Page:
Gary Baldock, 56, and Michael “Wally” Wallace, 46, had been scheduled to stand trial Aug. 3 on the civil rights violations while Baldock had been scheduled for an Aug. 24 trial on charges of attempted murder of an FBI agent and use of a firearm in a violent crime.
But federal prosecutors added meth trafficking charges in new June 25 indictments. They also expanded the period of the civil rights violations from November 2018 to March 6, 2020, the day if their arrest, rather than last September, as originally indicted.
“The parties’ filings indicate that, during the originally charged conspiracy period,
November 18, 2018, through September 24, 2019, 18 discrete incidents allegedly undergird the Count 1 charge. The related discovery, including state prosecutors’ files from the 13 events that resulted in state prosecutions of alleged conspiracy victims, is already extensive and not yet fully disclosed,” U.S. District Judge Robert Wier said in granting a continuance.
The expanded civil rights violations mean the men now are charged with 31 incidents, most of which resulted in charges against individuals in state court, charges that may now be in doubt.
Wier rescheduled the civil rights and drug charges for trial Nov. 16 at federal court in London. He moved Baldock’s attempted murder and firearms trial to Dec. 7, 2020.
“A continuance is necessary and appropriate to ensure that Defendants have adequate time to assess strategy and, as necessary, prepare for trial. Further, based on counsel’s representations, failing to grant a continuance would likely “result in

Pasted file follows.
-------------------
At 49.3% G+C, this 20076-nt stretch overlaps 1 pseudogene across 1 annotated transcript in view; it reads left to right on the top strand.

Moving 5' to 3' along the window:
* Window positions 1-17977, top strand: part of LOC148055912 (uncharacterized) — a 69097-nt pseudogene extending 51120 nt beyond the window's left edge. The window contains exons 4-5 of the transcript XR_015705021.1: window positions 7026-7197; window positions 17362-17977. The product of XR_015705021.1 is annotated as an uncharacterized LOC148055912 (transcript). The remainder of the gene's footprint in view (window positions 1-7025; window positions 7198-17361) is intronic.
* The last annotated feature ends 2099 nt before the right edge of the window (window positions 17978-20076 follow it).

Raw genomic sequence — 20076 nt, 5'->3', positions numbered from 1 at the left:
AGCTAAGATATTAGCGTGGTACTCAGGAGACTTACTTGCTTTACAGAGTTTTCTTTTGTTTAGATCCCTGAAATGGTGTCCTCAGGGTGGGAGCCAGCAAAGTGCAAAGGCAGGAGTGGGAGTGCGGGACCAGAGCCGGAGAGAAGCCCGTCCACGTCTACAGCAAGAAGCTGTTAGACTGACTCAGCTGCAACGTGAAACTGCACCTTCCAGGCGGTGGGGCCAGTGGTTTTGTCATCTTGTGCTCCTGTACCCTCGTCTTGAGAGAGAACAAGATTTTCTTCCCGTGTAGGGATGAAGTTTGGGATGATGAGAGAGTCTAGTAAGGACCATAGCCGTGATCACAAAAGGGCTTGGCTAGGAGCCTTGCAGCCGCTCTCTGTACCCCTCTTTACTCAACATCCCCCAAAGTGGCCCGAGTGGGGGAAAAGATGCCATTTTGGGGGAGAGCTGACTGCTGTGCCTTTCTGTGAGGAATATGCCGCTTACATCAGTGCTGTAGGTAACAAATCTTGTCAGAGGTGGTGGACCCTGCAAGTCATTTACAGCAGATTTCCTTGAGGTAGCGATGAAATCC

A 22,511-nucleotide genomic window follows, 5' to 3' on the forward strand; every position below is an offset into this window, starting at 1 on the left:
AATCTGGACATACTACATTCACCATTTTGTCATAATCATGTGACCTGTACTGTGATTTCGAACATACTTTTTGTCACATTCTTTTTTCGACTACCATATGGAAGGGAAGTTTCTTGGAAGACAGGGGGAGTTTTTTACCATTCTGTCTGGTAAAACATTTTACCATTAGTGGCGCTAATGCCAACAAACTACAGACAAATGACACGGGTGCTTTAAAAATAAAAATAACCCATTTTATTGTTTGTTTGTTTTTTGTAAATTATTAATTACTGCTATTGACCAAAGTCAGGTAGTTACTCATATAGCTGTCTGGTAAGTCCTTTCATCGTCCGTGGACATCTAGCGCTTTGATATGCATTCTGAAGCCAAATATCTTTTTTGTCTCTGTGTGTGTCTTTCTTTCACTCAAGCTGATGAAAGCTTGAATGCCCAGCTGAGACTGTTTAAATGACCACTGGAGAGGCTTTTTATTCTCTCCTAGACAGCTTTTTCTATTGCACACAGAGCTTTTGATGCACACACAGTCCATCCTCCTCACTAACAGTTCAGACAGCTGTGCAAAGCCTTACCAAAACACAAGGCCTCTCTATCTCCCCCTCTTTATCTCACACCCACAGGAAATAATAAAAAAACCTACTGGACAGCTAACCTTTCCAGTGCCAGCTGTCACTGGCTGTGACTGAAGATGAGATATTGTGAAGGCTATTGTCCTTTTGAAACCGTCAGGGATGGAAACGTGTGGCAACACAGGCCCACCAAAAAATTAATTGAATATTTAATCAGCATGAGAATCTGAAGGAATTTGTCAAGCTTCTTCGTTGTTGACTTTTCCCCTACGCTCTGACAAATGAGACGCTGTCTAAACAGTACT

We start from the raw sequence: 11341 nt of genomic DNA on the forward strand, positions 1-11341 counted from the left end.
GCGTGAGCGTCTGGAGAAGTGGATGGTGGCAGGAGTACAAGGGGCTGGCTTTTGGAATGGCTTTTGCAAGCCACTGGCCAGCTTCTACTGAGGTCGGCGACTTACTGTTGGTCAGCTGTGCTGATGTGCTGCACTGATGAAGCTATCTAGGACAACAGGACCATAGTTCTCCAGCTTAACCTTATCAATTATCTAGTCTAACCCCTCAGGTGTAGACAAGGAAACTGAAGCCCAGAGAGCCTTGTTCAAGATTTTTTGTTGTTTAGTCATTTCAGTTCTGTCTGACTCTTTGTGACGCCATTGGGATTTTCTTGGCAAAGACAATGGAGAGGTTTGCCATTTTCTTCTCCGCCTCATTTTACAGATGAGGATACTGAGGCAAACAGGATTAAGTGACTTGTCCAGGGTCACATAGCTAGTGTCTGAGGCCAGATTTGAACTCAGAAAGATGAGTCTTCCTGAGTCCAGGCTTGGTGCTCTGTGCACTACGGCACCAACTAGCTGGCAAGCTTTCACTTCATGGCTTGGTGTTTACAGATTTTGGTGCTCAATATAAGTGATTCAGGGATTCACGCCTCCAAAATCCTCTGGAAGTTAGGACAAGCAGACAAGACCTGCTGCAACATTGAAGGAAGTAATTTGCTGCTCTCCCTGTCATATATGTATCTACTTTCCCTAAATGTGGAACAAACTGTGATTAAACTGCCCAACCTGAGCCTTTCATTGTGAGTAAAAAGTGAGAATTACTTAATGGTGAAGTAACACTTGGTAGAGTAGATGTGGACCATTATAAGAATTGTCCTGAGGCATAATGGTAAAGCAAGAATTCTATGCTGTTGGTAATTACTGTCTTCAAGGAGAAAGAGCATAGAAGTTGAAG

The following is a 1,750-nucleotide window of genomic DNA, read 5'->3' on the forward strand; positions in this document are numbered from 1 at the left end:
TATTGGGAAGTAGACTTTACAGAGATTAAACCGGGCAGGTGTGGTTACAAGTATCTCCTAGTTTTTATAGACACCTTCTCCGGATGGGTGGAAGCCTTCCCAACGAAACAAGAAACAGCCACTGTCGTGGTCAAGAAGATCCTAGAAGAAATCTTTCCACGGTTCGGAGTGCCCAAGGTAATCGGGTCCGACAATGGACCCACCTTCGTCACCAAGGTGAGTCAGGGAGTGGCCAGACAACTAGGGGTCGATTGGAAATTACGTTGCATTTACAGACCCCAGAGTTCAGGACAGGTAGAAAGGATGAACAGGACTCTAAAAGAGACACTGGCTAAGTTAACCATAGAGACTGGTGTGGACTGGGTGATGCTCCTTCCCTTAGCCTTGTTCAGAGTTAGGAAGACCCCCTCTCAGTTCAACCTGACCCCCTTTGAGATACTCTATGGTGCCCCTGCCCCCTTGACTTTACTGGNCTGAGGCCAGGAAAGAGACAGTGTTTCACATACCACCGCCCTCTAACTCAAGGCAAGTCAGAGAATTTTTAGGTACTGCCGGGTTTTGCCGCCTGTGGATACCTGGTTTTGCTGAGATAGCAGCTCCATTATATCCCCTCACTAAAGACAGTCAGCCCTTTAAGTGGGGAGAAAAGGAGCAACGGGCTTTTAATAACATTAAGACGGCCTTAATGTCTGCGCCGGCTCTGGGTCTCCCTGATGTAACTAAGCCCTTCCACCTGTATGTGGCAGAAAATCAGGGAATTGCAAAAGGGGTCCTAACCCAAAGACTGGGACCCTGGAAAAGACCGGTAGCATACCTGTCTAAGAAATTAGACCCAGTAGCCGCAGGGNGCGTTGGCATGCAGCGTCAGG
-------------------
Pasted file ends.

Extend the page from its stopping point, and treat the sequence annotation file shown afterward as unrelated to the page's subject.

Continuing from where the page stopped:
a miscarriage of justice,” Wier wrote.
Assistant U.S. Attorney Jason Parman did not object to requests to continued the case.
The new indictments charge both men with trafficking in meth on March 6, 2020, the day they were arrested on federal charges of abusing their positions to violate citizens’ civil rights through false arrests, harassment, threats and theft or under-reporting of confiscated drugs and goods.
WTVQ-TV ABC 36 News previously reported FBI agents found suspected meth in the trunk of Baldock’s District 4 constable’s car when he was arrested following a shoot out at his home. But news of Wallace being in possession of the highly addictive drug comes with the new indictment.
According to the indictments, if convicted, they face up to 20 years in prison on the trafficking charge, as much as $1 million in fines an three years of supervised release.
FBI agents served indictments on both men early on the morning of March 6. Wallace, who has represented District 5 for 15 years and built a reputation as a no-nonsense anti-drug lawman, was arrested without incident.
Baldock, however, opened fire with a Glock Model 23 .40-caliber handgun on FBI agents, wounding one while being injured himself.
Two federal judges have refused to allow him free on bond and he remains in jail, despite health issues. Wallace is out of jail on bond.
While both men face up to 10 years if convicted on the civil rights charges, Baldock, who was just elected in November 2018, could get as much as life for the use of a firearm and attempted murder charges stemming from the shoot out.
The civil rights violations allegedly started in mid-November 2018, shortly after Baldock, who had a law enforcement background in Casey County, was elected and joined with Wallace on what federal prosecutors say were unconstitutional actions that continued through at least September 2019, when Wallace began to get suspicious of the ongoing FBI investigation.
The new allegations suggest the two men continued their alleged pattern even after becoming suspicious of a federal probe.